A research team in Facebook is working on creating a brain-computer interface that will enable typing through thinking. The news was announced by Regina Dugan, a former director of Defense Advanced Research Projects Agency (DARPA) and earlier head of Google’s experimental ATAP research group. She now leads Facebook’s secretive Building 8 research group and said the technology being developed was a “brain mouse for AR”. It would work by receiving direct input from neural activity, thereby removing the need for reality devices to track body and hand movements. The device could theoretically be used as a speech aid for severely paralyzed patients and her team is working to make it a reality.
Dugan said that the technology would not be intrusive in reading people’s thoughts per se. It would have the capability of decoding words that the user is willing to share by sending them to the speech center of the brain. The company’s official announcement likened it to someone taking a lot of photos and choosing to share only some of them.
Facebook made reference to the fact that researchers at Stanford have already created a system for letting a paralyzed patient type eight words per minute using his or her thoughts with an invasively implanted electrode array. Dugan said Facebook’s vision was to create a system that allowed typing faster than was possible with hands, at upwards of 100 words per minute. Furthermore, their system would not involve any kind of invasive implants but rather neuroimaging initially and later perhaps graduating to optical imaging.
Facebook’s research team currently includes more than 60 scientists and engineers from academic institutions like UC San Francisco, UC Berkeley, John Hopkins Medicine, John Hopkins University’s Applied Physics Laboratory, and Washington University School of Medicine in St. Louis. The short-term goal is to develop a prototype implant device within two years that can be tested in a medical setting. This would be followed by the longer-term goal of creating a non-invasive commercial neural cap that would work using brain imaging technology.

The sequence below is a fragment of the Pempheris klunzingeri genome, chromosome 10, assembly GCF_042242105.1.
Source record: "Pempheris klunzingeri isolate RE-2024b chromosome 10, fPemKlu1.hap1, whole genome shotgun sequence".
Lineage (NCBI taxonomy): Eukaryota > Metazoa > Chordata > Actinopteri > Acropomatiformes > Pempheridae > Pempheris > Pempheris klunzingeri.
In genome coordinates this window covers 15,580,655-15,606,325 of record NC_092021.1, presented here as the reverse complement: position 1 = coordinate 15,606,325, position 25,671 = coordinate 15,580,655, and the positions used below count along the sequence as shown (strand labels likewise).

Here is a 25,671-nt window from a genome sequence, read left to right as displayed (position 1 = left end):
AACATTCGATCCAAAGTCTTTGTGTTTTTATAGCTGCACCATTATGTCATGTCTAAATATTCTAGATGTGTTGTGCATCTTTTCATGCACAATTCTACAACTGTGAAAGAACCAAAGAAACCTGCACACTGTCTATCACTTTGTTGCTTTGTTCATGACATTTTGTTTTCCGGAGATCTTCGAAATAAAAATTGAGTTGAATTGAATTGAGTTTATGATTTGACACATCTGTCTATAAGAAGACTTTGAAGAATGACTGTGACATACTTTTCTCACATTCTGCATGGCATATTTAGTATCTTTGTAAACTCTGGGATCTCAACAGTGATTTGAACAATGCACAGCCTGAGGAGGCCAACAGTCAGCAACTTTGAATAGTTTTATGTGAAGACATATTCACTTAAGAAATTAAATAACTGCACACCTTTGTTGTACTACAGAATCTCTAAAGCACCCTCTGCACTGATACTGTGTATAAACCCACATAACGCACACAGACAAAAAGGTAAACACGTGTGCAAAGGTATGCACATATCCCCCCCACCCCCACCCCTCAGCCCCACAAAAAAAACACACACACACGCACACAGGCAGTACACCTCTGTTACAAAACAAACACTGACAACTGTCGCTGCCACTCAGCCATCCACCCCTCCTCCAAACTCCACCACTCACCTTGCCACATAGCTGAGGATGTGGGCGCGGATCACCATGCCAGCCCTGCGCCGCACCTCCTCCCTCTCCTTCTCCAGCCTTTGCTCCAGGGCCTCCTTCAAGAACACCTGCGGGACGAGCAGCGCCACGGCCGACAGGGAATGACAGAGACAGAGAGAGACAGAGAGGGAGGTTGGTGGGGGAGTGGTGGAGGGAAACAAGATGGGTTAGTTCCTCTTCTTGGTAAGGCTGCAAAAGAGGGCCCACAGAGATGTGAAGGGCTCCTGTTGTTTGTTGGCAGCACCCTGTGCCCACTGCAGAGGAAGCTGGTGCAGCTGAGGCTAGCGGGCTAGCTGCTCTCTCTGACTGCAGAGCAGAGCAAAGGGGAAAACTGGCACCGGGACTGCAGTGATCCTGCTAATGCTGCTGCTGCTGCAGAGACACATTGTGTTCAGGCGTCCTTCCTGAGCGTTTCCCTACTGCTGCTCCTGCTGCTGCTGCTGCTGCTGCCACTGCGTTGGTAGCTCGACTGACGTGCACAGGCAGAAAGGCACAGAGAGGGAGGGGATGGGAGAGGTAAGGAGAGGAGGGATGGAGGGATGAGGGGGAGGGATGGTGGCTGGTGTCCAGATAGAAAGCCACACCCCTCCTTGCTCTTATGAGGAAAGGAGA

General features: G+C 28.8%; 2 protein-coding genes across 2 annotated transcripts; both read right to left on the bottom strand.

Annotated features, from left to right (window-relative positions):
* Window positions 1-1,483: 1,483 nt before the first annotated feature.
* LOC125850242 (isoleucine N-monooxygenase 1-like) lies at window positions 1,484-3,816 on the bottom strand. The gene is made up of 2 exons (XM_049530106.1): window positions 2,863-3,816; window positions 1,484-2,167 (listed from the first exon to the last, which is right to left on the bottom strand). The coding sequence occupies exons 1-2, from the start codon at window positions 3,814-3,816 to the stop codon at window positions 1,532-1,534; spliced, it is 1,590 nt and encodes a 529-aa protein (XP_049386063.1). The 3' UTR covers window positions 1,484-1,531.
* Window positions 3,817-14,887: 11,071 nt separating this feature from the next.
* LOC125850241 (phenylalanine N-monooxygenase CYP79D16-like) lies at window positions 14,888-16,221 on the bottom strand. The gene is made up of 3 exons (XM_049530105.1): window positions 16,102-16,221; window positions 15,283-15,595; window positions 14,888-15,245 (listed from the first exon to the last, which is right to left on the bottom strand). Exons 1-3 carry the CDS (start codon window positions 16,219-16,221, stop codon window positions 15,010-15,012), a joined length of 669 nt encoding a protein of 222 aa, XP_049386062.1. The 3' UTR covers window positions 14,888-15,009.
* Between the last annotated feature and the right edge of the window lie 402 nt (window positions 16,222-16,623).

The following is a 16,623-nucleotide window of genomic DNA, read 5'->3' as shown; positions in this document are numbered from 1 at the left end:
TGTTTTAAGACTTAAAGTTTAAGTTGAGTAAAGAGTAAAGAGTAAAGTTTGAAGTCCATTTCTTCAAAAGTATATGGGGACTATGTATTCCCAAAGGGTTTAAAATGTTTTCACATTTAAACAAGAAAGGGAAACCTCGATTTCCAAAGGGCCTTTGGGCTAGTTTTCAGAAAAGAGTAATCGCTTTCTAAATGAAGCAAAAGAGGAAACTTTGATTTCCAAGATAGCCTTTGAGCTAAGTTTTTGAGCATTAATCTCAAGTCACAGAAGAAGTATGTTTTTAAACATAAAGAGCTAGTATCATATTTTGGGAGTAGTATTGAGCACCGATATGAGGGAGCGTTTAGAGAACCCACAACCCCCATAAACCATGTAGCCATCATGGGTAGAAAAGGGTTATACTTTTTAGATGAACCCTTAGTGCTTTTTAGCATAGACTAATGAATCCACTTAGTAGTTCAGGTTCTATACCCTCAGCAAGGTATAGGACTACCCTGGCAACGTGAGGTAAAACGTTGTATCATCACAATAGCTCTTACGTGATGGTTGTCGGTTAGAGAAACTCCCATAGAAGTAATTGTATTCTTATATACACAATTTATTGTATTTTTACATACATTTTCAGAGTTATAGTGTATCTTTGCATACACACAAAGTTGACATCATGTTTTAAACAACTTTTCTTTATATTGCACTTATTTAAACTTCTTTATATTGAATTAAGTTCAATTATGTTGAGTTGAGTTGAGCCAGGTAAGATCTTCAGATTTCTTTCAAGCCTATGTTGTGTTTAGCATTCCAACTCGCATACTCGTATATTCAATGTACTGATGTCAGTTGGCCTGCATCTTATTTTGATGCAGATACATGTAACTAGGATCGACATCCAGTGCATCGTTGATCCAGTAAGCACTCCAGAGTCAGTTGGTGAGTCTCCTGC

Other companies are also making a foray into developing technology that could accommodate a direct brain-computer connection. An example is Neuralink, a startup launched by Elon Musk recently, which is dedicated to developing a ‘neural lace’ technology that involves the implanting of small electrodes into the brain. This is an invasive approach however, unlike Facebook’s.
Facebook is also concurrently working on another groundbreaking technology which would enable users to ‘hear’ through their skin’s sensory system using a ‘haptic’ vocabulary. This would have the potential to transform the lives of deaf people. The challenge is not so much translating data into a speech pattern but rather training humans to understand and process it according to Paul Teich, principal analyst at Tirias Research. Mark Zuckerberg, Facebook’s chairman, CEO, and co-founder, has emphasized however that Facebook is taking the first step towards developing these technologies and that their practical application is much further down the road.